There were long, sleek wooden tables with built-in outlets. Concrete blocks stacked in zig-zags around booths were lit by gold-capped lamps. Floor-to-ceiling windows were lined with low-backed sofas. Beer bottles stacked in mesh cages separated the kitchen—with its Dos Equis taps and unlimited coffee—and the work stations.
That was what I saw when I walked into the WeWork at the Torre Latino in Mexico City. A friend with a membership had invited me for the day. And after weeks of working from a makeshift home office in my subleased apartment, I was thrilled. It was thrilling to write in a beautiful space. It didn’t hurt that it was filled with people whose public show of productivity would help keep me off of Twitter, I hoped.
I wrote more that day than I had in weeks. I had to wonder: what was it about the space that made me so productive? The amenities? The aesthetics? And how could I channel that same thoughtful and functional design into my own office space?
I called Colleen Arce, interior designer at WeWork, to find out.
WeWork’s business strategy has faltered, but its design has stayed
It would be disingenuous to write about WeWork without acknowledging the company’s struggles. A botched IPO in late 2019 revealed growing losses. This was followed by significant layoffs, with WeWork founder Adam Neumann stepping down as CEO. The company redefined its strategy by focusing more on enterprise clients and scaling back initiatives unrelated to real estate. The coronavirus pandemic has presented yet another set of challenges to the real estate company; the last thing we need right now is a workspace shared with strangers.
But before all that WeWork was known for its focus on office aesthetics. The WeWork philosophy was that a space could influence how people felt: welcome, supported and connected to a community. Their design team took this idea seriously, digging into neurological studies for creativity-inducing spaces with optimized lighting. They invested in warm lighting for kitchens and common spaces to promote networking. There was cool lighting in spaces designed for “hyper-productivity,” like private offices and brainstorm rooms, to foster alertness and energy. WeWork was very much invested in the “office of the future.” The idea behind this concept is that pleasing spaces make for productive work. In WeWork this future included Instagrammable nooks for its millennial clients.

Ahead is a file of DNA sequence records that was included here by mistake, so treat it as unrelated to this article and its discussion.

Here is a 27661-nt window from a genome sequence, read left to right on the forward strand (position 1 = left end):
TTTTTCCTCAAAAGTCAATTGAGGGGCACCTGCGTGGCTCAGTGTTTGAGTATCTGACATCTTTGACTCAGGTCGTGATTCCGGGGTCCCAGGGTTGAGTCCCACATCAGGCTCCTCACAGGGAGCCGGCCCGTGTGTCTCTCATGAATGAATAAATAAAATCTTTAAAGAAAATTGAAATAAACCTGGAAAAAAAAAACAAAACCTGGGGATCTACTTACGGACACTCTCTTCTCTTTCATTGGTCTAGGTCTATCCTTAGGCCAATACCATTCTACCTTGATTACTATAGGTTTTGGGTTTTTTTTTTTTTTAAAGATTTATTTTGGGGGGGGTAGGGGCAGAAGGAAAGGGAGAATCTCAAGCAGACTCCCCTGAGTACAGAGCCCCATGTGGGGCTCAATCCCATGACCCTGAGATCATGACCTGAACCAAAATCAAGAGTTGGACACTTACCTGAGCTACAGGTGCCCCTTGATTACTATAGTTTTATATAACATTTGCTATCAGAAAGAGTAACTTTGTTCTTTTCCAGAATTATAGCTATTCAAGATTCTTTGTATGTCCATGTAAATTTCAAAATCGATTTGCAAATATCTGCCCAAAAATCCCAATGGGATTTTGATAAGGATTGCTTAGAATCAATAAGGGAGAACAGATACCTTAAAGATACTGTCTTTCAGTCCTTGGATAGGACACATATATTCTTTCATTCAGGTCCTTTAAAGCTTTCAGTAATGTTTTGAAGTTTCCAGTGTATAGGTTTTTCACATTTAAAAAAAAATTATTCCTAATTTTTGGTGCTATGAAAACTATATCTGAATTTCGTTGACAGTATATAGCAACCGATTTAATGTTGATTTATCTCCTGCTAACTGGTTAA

But regardless of its circumstances, WeWork’s commitment to design has remained front and center. Last December, WeWork opened 52 new buildings, including its first Tampa Bay location, featuring a kombucha and coffee bar. WeWork members weren’t the only fans of its interior design. WeWere was also commissioned to design the SoHo office of health insurance startup Oscar and the Brooklyn headquarters of Rent the Runway.
Lessons from the WeWork design process
Arce has been an interior designer at WeWork for over two years. Recent projects include new builds and redesigns of several WeWork properties in New York. Arce was also involved in the overall design of the Waterloo building in London. Some days, Arce is designing unusual amenities like auditoriums, yoga studies or speakeasies. Other days she works on bread-and-butter projects like setting standards for WeWork lounges or developing custom carpeting for conference rooms.
The core of WeWork’s design philosophy is “comfort and ease of use” above all, according to Arce. “We’re trying to make the best use of all of the square footage we have.” Arce’s approach to design is both practical and aspirational. More importantly, it is applicable to many kinds of offices: a home office, a corporate building or something in between.
Throughout our conversation, several key design principles stood out:
1. Comfort over beauty
“It’s not so much about creating the most beautiful space, though of course that’s important. There are parts of aesthetics that make people feel more comfortable. It’s more about creating a more humanistic approach,” said Arce. “People are spending more time at work. We want to create experiences to make their workflow better, but also their human experience better.”
What does that mean in practice? It means that WeWork design is about more than just high-end furniture and fancy plug-ins. Rather, it means creating spaces for people to gather, whether lounges and game rooms. It also includes spaces to support non-work activities that nonetheless support work, such as well-equipped kitchens.
The perfect wallpaper, color-coordinated to your desk chair, is only worth it if that desk chair is already comfortable.
2. Anchor your space with one key goal
Before any specific design decisions, whether on color or accessories, Arce first considers the goal of the space. All of the design elements are built around that priority.